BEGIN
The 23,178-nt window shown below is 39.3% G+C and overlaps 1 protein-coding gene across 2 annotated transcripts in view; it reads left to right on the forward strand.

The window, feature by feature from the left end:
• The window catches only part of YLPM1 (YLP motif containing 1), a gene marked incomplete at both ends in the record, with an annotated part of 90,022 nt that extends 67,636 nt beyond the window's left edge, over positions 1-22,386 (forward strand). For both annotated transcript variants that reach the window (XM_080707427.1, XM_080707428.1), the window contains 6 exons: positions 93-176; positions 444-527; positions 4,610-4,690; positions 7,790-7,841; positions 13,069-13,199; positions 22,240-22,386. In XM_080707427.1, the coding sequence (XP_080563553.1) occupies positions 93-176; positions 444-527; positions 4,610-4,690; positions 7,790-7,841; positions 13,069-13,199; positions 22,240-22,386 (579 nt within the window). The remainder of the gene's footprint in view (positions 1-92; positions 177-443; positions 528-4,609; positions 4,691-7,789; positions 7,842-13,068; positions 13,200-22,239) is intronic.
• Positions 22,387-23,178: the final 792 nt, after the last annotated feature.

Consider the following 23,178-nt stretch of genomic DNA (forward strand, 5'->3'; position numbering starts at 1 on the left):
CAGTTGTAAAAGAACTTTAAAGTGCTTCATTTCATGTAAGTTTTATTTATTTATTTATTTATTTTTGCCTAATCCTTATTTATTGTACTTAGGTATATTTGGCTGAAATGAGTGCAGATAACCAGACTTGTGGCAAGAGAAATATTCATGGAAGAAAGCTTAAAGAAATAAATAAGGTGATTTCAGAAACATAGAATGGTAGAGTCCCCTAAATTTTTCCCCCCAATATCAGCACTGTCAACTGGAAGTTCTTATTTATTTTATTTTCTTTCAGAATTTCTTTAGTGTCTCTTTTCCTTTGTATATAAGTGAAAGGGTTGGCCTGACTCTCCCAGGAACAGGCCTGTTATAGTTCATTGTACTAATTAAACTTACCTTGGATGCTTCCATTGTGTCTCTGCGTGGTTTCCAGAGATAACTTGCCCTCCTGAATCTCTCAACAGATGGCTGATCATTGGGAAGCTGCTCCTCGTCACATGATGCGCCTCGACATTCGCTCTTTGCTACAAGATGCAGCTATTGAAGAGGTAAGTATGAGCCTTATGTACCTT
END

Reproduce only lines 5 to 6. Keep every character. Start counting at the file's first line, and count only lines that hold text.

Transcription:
Consider the following 23,178-nt stretch of genomic DNA (forward strand, 5'->3'; position numbering starts at 1 on the left):
CAGTTGTAAAAGAACTTTAAAGTGCTTCATTTCATGTAAGTTTTATTTATTTATTTATTTATTTTTGCCTAATCCTTATTTATTGTACTTAGGTATATTTGGCTGAAATGAGTGCAGATAACCAGACTTGTGGCAAGAGAAATATTCATGGAAGAAAGCTTAAAGAAATAAATAAGGTGATTTCAGAAACATAGAATGGTAGAGTCCCCTAAATTTTTCCCCCCAATATCAGCACTGTCAACTGGAAGTTCTTATTTATTTTATTTTCTTTCAGAATTTCTTTAGTGTCTCTTTTCCTTTGTATATAAGTGAAAGGGTTGGCCTGACTCTCCCAGGAACAGGCCTGTTATAGTTCATTGTACTAATTAAACTTACCTTGGATGCTTCCATTGTGTCTCTGCGTGGTTTCCAGAGATAACTTGCCCTCCTGAATCTCTCAACAGATGGCTGATCATTGGGAAGCTGCTCCTCGTCACATGATGCGCCTCGACATTCGCTCTTTGCTACAAGATGCAGCTATTGAAGAGGTAAGTATGAGCCTTATGTACCTT